I’m generally opposed to functions that overload on parameters. But seeing as how Blender functions do it all the time, I figured I’d go nuts for this updated text animation function.
This is Bob. Bob is a gelatinous organism from outer space. He’s also a bit of a diva, so he requires that he be announced by text that drifts upwards in a graceful and organized fashion.
So that’s how I spent the first chunk of my long weekend—figuring out text objects in Blender. For the sliding script, just scroll to the bottom. For more description, keep reading below.
Sometimes I get embarrassingly excited about being able to do things in Python that I will probably never need to do again. This is one of those times.
I had a mesh—a plane that I had turned into an a spiral walk-way. And I had the thought, this thing can’t have walls. Eventually I want the walk-way to be the center of a large arena that’s coated in fog. And the only way you’d really be able to see that it’s a spiral is if it’s semi-transparent and lined in lights.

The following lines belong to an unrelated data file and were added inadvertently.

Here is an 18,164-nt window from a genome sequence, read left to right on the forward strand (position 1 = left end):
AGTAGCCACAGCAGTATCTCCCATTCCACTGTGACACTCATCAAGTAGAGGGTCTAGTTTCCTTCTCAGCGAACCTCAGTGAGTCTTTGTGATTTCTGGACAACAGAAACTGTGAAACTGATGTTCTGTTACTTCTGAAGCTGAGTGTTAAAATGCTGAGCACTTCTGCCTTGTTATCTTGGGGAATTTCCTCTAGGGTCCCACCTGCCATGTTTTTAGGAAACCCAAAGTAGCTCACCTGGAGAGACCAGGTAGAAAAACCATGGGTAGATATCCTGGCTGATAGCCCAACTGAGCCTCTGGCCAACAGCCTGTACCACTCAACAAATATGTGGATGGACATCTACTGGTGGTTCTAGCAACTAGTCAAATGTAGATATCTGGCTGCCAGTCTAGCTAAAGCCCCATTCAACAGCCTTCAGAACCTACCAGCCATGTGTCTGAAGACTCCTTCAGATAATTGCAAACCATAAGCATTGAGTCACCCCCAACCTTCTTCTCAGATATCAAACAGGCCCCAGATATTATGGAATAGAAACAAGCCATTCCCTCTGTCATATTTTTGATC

A couple weeks back, I posted a confetti function that was wildly fun to play with, but frustrating because all the confetti was oriented in the same direction.
In the end, I started selecting the individual planes at random to rotate the manually, but well, let’s face it. There were over 200 planes. That was just stupid. Two new lines of Python. That’s all it took. I actually wasn’t even the Python that threw me in the first place—it was the rotation operator.
There are times when I feel the need to take a step back and re-evaluate all my life decisions. Those moments tend to be preceded by questions like how the crap did I end up in this field of kudzu, and where the hell did that snake go? Or how hard could it be to script random materials in Blender with Python—an hour tops?
That last one led me to three days of HELL. This was, by far, the most difficult Blender script I’ve tackled because the API doesn’t have much on how to create materials.
This week is not a Python breakdown week. It’s just the code because my brain is still recovering from Scheme tutorials. And I really wanted to make a functional (or semi-functional) batch UV layout exporter. The script below does a blanket Smart UV Project for all selected objects and stashes the resultant UV layouts into a specified folder.